HMBA depolymerizes microtubules, activates mitotic checkpoints and induces mitotic block in MCF-7 cells by binding at the colchicine site in tubulin


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Abstract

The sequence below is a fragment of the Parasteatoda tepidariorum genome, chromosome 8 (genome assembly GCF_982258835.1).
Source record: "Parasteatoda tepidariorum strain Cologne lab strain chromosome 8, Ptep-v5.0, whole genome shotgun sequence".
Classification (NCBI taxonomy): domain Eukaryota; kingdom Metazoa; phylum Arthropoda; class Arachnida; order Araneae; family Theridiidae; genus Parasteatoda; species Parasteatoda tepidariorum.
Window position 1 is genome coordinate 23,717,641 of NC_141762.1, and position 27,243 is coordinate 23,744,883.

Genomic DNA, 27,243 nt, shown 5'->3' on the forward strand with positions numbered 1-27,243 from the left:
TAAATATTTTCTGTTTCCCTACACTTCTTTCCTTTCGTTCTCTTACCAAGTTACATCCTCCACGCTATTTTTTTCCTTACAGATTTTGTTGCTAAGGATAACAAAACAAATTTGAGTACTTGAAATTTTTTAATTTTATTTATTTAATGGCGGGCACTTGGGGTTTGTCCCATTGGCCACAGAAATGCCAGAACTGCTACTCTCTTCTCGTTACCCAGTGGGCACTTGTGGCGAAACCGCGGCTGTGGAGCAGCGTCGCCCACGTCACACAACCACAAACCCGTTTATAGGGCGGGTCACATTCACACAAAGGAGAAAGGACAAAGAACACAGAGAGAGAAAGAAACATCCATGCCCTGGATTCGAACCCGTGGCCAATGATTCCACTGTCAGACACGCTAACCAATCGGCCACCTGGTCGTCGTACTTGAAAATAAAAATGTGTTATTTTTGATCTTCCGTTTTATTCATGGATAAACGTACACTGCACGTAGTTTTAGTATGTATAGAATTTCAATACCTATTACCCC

Graphical abstract10-[(3-Hydroxy-4-methoxybenzylidene)]-9(10H)-anthracenone (HMBA), a synthetic compound, has been reported to have a potent antitumor activity. In this study, we found that HMBA depolymerized microtubules in MCF-7 cells and produced aberrant spindles in the MCF-7 cells. It also reduced the distance between the centrosomes and activated the mitotic checkpoint proteins BubR1 and Mad2. Further, HMBA inhibited the progression of MCF-7 cells in mitosis and induced apoptotic cell death involving p53 pathway. In vitro, HMBA bound to purified brain tubulin with a dissociation constant of 4.1 ± 0.9 μM. It inhibited microtubule assembly and increased the GTP hydrolysis rate of microtubule assembly. The compound did not alter the binding of 2′(or 3′)-O-(trinitrophenyl) guanosine 5′-triphosphate (TNP-GTP), a fluorescent analogue of GTP, to tubulin suggesting that it did not inhibit the binding of GTP to tubulin. However, we obtained evidence indicating that HMBA perturbed the conformation of the GTP binding site in tubulin. In addition, an analysis of the modified Dixon plot suggested that HMBA competitively inhibited the binding of colchicine to tubulin. A computational analysis of the binding of HMBA to tubulin supported the finding that HMBA shared its binding site with colchicine in tubulin and indicated that the binding of HMBA to tubulin was primarily stabilized through hydrogen bonding.

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